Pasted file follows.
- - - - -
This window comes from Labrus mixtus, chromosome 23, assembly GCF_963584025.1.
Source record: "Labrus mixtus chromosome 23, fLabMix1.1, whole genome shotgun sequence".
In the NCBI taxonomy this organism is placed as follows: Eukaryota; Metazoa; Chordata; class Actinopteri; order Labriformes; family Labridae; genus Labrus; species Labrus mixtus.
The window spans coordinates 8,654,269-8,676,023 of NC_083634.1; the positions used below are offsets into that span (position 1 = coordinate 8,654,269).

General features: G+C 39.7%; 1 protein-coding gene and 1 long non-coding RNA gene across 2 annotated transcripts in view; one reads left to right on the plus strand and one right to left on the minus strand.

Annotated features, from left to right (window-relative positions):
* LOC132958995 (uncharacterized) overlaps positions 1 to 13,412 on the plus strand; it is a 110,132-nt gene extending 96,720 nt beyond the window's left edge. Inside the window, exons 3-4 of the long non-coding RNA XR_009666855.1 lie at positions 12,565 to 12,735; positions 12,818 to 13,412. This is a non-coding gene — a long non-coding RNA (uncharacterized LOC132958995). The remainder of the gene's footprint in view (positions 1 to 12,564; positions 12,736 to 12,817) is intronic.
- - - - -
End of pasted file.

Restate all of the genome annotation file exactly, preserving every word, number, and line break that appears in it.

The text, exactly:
This window comes from Labrus mixtus, chromosome 23, assembly GCF_963584025.1.
Source record: "Labrus mixtus chromosome 23, fLabMix1.1, whole genome shotgun sequence".
In the NCBI taxonomy this organism is placed as follows: Eukaryota; Metazoa; Chordata; class Actinopteri; order Labriformes; family Labridae; genus Labrus; species Labrus mixtus.
The window spans coordinates 8,654,269-8,676,023 of NC_083634.1; the positions used below are offsets into that span (position 1 = coordinate 8,654,269).

General features: G+C 39.7%; 1 protein-coding gene and 1 long non-coding RNA gene across 2 annotated transcripts in view; one reads left to right on the plus strand and one right to left on the minus strand.

Annotated features, from left to right (window-relative positions):
* LOC132958995 (uncharacterized) overlaps positions 1 to 13,412 on the plus strand; it is a 110,132-nt gene extending 96,720 nt beyond the window's left edge. Inside the window, exons 3-4 of the long non-coding RNA XR_009666855.1 lie at positions 12,565 to 12,735; positions 12,818 to 13,412. This is a non-coding gene — a long non-coding RNA (uncharacterized LOC132958995). The remainder of the gene's footprint in view (positions 1 to 12,564; positions 12,736 to 12,817) is intronic.